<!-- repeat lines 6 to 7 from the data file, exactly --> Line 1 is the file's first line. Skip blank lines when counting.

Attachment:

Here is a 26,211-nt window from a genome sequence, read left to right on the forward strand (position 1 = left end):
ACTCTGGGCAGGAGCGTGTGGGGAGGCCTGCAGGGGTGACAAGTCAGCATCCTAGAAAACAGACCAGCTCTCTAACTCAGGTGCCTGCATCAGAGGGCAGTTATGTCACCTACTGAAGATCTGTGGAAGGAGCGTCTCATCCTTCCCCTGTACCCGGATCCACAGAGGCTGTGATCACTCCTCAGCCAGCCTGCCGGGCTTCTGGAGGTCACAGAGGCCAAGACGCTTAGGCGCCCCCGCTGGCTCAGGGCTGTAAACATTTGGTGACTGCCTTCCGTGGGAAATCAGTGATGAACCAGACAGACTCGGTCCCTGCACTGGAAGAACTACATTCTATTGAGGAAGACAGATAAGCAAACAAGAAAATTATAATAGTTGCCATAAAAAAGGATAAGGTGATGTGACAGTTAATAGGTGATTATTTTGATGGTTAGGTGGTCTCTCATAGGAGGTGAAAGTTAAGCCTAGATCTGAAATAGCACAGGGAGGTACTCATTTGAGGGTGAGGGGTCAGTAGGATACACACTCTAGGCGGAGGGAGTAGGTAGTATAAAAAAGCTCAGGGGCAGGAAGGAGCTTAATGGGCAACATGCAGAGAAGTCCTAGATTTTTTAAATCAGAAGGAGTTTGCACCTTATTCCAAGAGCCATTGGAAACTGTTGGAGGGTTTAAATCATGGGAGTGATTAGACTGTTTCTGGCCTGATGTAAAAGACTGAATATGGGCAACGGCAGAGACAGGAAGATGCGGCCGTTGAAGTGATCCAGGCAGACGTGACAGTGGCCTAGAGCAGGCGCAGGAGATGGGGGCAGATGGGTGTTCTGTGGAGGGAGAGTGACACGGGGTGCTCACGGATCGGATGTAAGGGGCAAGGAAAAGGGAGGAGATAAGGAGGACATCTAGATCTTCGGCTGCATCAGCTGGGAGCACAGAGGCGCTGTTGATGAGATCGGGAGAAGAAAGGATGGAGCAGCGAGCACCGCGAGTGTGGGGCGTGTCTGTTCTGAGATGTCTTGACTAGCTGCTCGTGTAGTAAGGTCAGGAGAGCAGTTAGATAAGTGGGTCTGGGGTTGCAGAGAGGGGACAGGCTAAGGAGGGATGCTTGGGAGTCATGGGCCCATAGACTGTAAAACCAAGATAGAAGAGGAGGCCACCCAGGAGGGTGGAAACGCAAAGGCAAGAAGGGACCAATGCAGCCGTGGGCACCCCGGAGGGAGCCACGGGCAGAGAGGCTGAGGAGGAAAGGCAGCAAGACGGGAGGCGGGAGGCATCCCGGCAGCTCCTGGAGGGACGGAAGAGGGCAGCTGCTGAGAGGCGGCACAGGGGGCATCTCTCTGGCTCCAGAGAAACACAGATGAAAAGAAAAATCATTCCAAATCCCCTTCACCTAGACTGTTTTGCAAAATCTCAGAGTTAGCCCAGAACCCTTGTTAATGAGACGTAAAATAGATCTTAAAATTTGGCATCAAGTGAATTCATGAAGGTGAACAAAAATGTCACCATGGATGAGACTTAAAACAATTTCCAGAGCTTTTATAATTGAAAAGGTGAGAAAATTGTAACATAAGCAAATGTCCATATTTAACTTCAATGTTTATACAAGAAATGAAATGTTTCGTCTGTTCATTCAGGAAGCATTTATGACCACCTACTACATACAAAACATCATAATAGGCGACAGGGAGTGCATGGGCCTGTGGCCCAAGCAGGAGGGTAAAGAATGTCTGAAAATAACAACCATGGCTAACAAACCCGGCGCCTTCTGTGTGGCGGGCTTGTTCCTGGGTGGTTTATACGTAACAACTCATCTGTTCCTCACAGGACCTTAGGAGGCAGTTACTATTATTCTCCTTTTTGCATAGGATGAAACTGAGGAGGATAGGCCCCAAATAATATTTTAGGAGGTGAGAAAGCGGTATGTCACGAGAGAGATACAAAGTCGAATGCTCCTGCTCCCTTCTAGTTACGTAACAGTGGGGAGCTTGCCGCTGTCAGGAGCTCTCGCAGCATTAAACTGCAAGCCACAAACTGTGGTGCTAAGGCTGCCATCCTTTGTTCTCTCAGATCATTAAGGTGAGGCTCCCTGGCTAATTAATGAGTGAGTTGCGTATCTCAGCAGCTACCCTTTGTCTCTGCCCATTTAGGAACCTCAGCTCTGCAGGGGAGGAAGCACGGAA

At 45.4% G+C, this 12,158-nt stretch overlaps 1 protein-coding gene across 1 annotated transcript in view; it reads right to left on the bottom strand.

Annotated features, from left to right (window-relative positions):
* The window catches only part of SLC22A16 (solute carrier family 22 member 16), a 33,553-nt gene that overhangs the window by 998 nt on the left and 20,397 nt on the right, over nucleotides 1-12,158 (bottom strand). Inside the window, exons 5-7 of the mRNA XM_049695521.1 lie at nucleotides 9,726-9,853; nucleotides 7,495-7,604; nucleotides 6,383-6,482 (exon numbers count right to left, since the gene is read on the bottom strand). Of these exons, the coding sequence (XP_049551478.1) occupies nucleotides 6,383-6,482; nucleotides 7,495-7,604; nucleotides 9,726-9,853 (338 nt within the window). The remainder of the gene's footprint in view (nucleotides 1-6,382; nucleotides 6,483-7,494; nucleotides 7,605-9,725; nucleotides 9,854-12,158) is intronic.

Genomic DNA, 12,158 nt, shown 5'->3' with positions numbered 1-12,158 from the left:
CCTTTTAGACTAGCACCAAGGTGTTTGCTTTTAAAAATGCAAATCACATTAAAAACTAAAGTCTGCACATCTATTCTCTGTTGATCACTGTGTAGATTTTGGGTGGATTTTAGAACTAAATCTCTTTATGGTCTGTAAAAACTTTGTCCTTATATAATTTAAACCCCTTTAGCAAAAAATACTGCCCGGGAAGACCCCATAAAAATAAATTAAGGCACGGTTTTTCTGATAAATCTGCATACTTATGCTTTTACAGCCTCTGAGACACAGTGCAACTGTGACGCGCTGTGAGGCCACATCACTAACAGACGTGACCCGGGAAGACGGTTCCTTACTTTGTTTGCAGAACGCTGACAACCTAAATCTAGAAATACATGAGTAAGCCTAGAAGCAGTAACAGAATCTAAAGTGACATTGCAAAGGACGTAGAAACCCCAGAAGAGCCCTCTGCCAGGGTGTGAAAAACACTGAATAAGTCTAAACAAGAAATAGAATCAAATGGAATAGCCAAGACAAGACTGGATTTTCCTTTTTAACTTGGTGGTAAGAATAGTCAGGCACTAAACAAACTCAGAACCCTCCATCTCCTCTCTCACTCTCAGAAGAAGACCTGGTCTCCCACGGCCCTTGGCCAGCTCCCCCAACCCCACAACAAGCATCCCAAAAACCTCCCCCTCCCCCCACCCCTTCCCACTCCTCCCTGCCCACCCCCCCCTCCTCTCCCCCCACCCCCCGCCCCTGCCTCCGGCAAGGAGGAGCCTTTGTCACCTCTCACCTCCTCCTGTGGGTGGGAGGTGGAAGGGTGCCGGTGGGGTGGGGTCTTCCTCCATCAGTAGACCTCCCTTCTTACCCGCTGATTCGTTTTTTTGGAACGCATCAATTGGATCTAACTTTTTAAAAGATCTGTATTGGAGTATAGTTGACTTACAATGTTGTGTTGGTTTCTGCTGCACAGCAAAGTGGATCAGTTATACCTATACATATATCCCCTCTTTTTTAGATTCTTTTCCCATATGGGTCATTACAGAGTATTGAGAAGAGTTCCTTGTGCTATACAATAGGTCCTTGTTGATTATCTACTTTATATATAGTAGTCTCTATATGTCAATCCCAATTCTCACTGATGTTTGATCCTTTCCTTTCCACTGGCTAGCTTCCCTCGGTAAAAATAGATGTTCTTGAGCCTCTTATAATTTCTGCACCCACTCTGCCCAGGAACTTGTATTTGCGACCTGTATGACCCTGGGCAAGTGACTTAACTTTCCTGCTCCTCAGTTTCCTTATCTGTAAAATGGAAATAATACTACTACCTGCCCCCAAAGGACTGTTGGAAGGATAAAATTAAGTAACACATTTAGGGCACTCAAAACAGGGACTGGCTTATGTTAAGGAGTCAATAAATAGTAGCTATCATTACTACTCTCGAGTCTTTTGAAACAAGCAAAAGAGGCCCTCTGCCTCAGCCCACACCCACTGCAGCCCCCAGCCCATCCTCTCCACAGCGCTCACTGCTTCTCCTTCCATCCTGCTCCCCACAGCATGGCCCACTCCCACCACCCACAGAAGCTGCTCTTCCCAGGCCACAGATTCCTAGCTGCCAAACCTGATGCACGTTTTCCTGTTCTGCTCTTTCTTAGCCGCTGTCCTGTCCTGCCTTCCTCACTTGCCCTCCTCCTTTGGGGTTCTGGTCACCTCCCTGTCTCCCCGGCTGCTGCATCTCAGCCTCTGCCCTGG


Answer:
Genomic DNA, 12,158 nt, shown 5'->3' with positions numbered 1-12,158 from the left:
CCTTTTAGACTAGCACCAAGGTGTTTGCTTTTAAAAATGCAAATCACATTAAAAACTAAAGTCTGCACATCTATTCTCTGTTGATCACTGTGTAGATTTTGGGTGGATTTTAGAACTAAATCTCTTTATGGTCTGTAAAAACTTTGTCCTTATATAATTTAAACCCCTTTAGCAAAAAATACTGCCCGGGAAGACCCCATAAAAATAAATTAAGGCACGGTTTTTCTGATAAATCTGCATACTTATGCTTTTACAGCCTCTGAGACACAGTGCAACTGTGACGCGCTGTGAGGCCACATCACTAACAGACGTGACCCGGGAAGACGGTTCCTTACTTTGTTTGCAGAACGCTGACAACCTAAATCTAGAAATACATGAGTAAGCCTAGAAGCAGTAACAGAATCTAAAGTGACATTGCAAAGGACGTAGAAACCCCAGAAGAGCCCTCTGCCAGGGTGTGAAAAACACTGAATAAGTCTAAACAAGAAATAGAATCAAATGGAATAGCCAAGACAAGACTGGATTTTCCTTTTTAACTTGGTGGTAAGAATAGTCAGGCACTAAACAAACTCAGAACCCTCCATCTCCTCTCTCACTCTCAGAAGAAGACCTGGTCTCCCACGGCCCTTGGCCAGCTCCCCCAACCCCACAACAAGCATCCCAAAAACCTCCCCCTCCCCCCACCCCTTCCCACTCCTCCCTGCCCACCCCCCCCTCCTCTCCCCCCACCCCCCGCCCCTGCCTCCGGCAAGGAGGAGCCTTTGTCACCTCTCACCTCCTCCTGTGGGTGGGAGGTGGAAGGGTGCCGGTGGGGTGGGGTCTTCCTCCATCAGTAGACCTCCCTTCTTACCCGCTGATTCGTTTTTTTGGAACGCATCAATTGGATCTAACTTTTTAAAAGATCTGTATTGGAGTATAGTTGACTTACAATGTTGTGTTGGTTTCTGCTGCACAGCAAAGTGGATCAGTTATACCTATACATATATCCCCTCTTTTTTAGATTCTTTTCCCATATGGGTCATTACAGAGTATTGAGAAGAGTTCCTTGTGCTATACAATAGGTCCTTGTTGATTATCTACTTTATATATAGTAGTCTCTATATGTCAATCCCAATTCTCACTGATGTTTGATCCTTTCCTTTCCACTGGCTAGCTTCCCTCGGTAAAAATAGATGTTCTTGAGCCTCTTATAATTTCTGCACCCACTCTGCCCAGGAACTTGTATTTGCGACCTGTATGACCCTGGGCAAGTGACTTAACTTTCCTGCTCCTCAGTTTCCTTATCTGTAAAATGGAAATAATACTACTACCTGCCCCCAAAGGACTGTTGGAAGGATAAAATTAAGTAACACATTTAGGGCACTCAAAACAGGGACTGGCTTATGTTAAGGAGTCAATAAATAGTAGCTATCATTACTACTCTCGAGTCTTTTGAAACAAGCAAAAGAGGCCCTCTGCCTCAGCCCACACCCACTGCAGCCCCCAGCCCATCCTCTCCACAGCGCTCACTGCTTCTCCTTCCATCCTGCTCCCCACAGCATGGCCCACTCCCACCACCCACAGAAGCTGCTCTTCCCAGGCCACAGATTCCTAGCTGCCAAACCTGATGCACGTTTTCCTGTTCTGCTCTTTCTTAGCCGCTGTCCTGTCCTGCCTTCCTCACTTGCCCTCCTCCTTTGGGGTTCTGGTCACCTCCCTGTCTCCCCGGCTGCTGCATCTCAGCCTCTGCCCTGG